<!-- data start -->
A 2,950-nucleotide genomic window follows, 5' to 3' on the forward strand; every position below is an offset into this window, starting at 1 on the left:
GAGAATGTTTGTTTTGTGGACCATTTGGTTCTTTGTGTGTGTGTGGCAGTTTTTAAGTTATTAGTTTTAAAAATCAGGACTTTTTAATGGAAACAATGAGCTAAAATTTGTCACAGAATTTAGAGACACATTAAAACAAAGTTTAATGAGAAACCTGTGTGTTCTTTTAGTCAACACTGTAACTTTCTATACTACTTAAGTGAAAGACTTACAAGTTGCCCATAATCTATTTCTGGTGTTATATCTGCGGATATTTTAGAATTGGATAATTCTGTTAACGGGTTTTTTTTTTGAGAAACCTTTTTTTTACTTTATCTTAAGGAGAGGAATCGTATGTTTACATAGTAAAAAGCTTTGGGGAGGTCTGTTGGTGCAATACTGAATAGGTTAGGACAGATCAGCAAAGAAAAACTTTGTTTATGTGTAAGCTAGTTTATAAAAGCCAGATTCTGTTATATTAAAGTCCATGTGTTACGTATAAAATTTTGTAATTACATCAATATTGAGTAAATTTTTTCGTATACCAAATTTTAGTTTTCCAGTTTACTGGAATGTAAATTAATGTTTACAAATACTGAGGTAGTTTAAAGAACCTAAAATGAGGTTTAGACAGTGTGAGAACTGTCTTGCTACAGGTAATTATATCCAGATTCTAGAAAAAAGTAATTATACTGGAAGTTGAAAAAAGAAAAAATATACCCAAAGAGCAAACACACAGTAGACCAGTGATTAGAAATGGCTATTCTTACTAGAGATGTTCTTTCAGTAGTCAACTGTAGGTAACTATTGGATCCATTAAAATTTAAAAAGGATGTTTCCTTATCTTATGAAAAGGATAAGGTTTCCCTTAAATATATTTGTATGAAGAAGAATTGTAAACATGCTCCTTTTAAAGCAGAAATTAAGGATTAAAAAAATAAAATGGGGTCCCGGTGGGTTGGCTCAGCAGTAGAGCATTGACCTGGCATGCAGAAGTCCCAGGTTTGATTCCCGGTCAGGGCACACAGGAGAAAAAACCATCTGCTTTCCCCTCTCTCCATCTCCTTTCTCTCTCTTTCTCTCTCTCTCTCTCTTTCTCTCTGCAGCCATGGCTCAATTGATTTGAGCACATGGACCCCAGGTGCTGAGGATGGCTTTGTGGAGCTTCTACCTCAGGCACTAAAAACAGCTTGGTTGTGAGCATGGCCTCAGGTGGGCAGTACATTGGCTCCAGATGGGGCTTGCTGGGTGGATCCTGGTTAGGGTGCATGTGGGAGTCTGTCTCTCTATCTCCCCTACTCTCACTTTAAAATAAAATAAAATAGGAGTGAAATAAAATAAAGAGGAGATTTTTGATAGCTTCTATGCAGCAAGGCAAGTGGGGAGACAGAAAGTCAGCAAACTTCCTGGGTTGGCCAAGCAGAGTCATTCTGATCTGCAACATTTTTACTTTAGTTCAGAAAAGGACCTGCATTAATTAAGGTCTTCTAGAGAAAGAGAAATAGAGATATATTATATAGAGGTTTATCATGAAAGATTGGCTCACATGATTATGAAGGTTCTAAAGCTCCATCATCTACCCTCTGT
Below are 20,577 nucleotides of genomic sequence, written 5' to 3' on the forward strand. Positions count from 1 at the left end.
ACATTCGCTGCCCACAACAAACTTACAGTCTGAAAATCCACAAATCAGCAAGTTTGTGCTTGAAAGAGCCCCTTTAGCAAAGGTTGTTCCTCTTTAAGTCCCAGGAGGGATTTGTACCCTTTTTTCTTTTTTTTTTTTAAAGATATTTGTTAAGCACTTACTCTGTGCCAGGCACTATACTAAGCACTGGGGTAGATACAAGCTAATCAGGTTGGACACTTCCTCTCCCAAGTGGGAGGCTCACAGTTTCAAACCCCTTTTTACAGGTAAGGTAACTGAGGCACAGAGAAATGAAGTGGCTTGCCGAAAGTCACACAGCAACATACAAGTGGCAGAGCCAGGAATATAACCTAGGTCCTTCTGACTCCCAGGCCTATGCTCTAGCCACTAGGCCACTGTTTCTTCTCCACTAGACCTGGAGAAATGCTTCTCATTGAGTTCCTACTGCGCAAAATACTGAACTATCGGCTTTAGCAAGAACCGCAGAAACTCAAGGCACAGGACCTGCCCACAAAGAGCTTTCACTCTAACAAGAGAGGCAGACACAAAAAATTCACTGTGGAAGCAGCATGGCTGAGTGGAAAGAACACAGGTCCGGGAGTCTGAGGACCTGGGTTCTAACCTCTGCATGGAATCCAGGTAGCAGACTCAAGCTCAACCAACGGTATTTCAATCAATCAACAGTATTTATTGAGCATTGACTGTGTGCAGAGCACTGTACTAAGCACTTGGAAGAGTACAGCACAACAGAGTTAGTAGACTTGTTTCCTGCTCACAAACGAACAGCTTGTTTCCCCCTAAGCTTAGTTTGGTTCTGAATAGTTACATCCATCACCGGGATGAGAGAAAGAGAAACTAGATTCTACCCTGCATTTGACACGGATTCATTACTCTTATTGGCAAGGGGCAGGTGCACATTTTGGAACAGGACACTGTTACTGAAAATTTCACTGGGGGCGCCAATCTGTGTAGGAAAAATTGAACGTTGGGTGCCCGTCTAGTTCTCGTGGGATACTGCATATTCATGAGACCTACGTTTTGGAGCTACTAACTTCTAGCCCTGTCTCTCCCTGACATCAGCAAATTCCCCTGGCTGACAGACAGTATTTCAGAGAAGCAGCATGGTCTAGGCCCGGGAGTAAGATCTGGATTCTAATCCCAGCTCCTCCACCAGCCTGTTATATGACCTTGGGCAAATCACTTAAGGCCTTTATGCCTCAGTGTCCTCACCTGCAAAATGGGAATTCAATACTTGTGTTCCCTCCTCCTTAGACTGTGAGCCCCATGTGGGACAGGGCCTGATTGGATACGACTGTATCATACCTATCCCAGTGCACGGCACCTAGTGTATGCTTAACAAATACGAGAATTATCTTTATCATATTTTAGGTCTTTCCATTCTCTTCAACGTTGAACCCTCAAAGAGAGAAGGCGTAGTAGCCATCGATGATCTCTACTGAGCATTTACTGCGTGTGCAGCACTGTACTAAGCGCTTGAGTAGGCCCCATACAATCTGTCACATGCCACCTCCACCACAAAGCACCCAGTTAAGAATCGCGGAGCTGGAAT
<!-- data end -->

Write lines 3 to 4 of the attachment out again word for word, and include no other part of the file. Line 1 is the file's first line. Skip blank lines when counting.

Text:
Below are 20,577 nucleotides of genomic sequence, written 5' to 3' on the forward strand. Positions count from 1 at the left end.
ACATTCGCTGCCCACAACAAACTTACAGTCTGAAAATCCACAAATCAGCAAGTTTGTGCTTGAAAGAGCCCCTTTAGCAAAGGTTGTTCCTCTTTAAGTCCCAGGAGGGATTTGTACCCTTTTTTCTTTTTTTTTTTTAAAGATATTTGTTAAGCACTTACTCTGTGCCAGGCACTATACTAAGCACTGGGGTAGATACAAGCTAATCAGGTTGGACACTTCCTCTCCCAAGTGGGAGGCTCACAGTTTCAAACCCCTTTTTACAGGTAAGGTAACTGAGGCACAGAGAAATGAAGTGGCTTGCCGAAAGTCACACAGCAACATACAAGTGGCAGAGCCAGGAATATAACCTAGGTCCTTCTGACTCCCAGGCCTATGCTCTAGCCACTAGGCCACTGTTTCTTCTCCACTAGACCTGGAGAAATGCTTCTCATTGAGTTCCTACTGCGCAAAATACTGAACTATCGGCTTTAGCAAGAACCGCAGAAACTCAAGGCACAGGACCTGCCCACAAAGAGCTTTCACTCTAACAAGAGAGGCAGACACAAAAAATTCACTGTGGAAGCAGCATGGCTGAGTGGAAAGAACACAGGTCCGGGAGTCTGAGGACCTGGGTTCTAACCTCTGCATGGAATCCAGGTAGCAGACTCAAGCTCAACCAACGGTATTTCAATCAATCAACAGTATTTATTGAGCATTGACTGTGTGCAGAGCACTGTACTAAGCACTTGGAAGAGTACAGCACAACAGAGTTAGTAGACTTGTTTCCTGCTCACAAACGAACAGCTTGTTTCCCCCTAAGCTTAGTTTGGTTCTGAATAGTTACATCCATCACCGGGATGAGAGAAAGAGAAACTAGATTCTACCCTGCATTTGACACGGATTCATTACTCTTATTGGCAAGGGGCAGGTGCACATTTTGGAACAGGACACTGTTACTGAAAATTTCACTGGGGGCGCCAATCTGTGTAGGAAAAATTGAACGTTGGGTGCCCGTCTAGTTCTCGTGGGATACTGCATATTCATGAGACCTACGTTTTGGAGCTACTAACTTCTAGCCCTGTCTCTCCCTGACATCAGCAAATTCCCCTGGCTGACAGACAGTATTTCAGAGAAGCAGCATGGTCTAGGCCCGGGAGTAAGATCTGGATTCTAATCCCAGCTCCTCCACCAGCCTGTTATATGACCTTGGGCAAATCACTTAAGGCCTTTATGCCTCAGTGTCCTCACCTGCAAAATGGGAATTCAATACTTGTGTTCCCTCCTCCTTAGACTGTGAGCCCCATGTGGGACAGGGCCTGATTGGATACGACTGTATCATACCTATCCCAGTGCACGGCACCTAGTGTATGCTTAACAAATACGAGAATTATCTTTATCATATTTTAGGTCTTTCCATTCTCTTCAACGTTGAACCCTCAAAGAGAGAAGGCGTAGTAGCCATCGATGATCTCTACTGAGCATTTACTGCGTGTGCAGCACTGTACTAAGCGCTTGAGTAGGCCCCATACAATCTGTCACATGCCACCTCCACCACAAAGCACCCAGTTAAGAATCGCGGAGCTGGAAT